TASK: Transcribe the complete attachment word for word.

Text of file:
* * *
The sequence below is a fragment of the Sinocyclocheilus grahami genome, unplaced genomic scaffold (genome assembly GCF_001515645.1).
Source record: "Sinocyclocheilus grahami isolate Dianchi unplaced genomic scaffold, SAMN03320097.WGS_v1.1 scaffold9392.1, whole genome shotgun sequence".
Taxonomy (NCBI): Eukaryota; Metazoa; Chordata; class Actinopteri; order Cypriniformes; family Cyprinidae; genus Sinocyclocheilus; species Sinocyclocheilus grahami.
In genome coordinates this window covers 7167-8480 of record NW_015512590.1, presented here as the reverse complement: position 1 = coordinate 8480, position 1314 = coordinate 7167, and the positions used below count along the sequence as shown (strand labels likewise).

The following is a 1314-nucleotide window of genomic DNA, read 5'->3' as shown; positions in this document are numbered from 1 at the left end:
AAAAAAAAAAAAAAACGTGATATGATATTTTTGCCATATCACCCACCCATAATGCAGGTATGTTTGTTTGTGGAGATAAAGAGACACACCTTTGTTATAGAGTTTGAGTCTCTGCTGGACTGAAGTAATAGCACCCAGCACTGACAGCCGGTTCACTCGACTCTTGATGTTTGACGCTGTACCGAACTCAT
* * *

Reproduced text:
The sequence below is a fragment of the Sinocyclocheilus grahami genome, unplaced genomic scaffold (genome assembly GCF_001515645.1).
Source record: "Sinocyclocheilus grahami isolate Dianchi unplaced genomic scaffold, SAMN03320097.WGS_v1.1 scaffold9392.1, whole genome shotgun sequence".
Taxonomy (NCBI): Eukaryota; Metazoa; Chordata; class Actinopteri; order Cypriniformes; family Cyprinidae; genus Sinocyclocheilus; species Sinocyclocheilus grahami.
In genome coordinates this window covers 7167-8480 of record NW_015512590.1, presented here as the reverse complement: position 1 = coordinate 8480, position 1314 = coordinate 7167, and the positions used below count along the sequence as shown (strand labels likewise).

The following is a 1314-nucleotide window of genomic DNA, read 5'->3' as shown; positions in this document are numbered from 1 at the left end:
AAAAAAAAAAAAAAACGTGATATGATATTTTTGCCATATCACCCACCCATAATGCAGGTATGTTTGTTTGTGGAGATAAAGAGACACACCTTTGTTATAGAGTTTGAGTCTCTGCTGGACTGAAGTAATAGCACCCAGCACTGACAGCCGGTTCACTCGACTCTTGATGTTTGACGCTGTACCGAACTCAT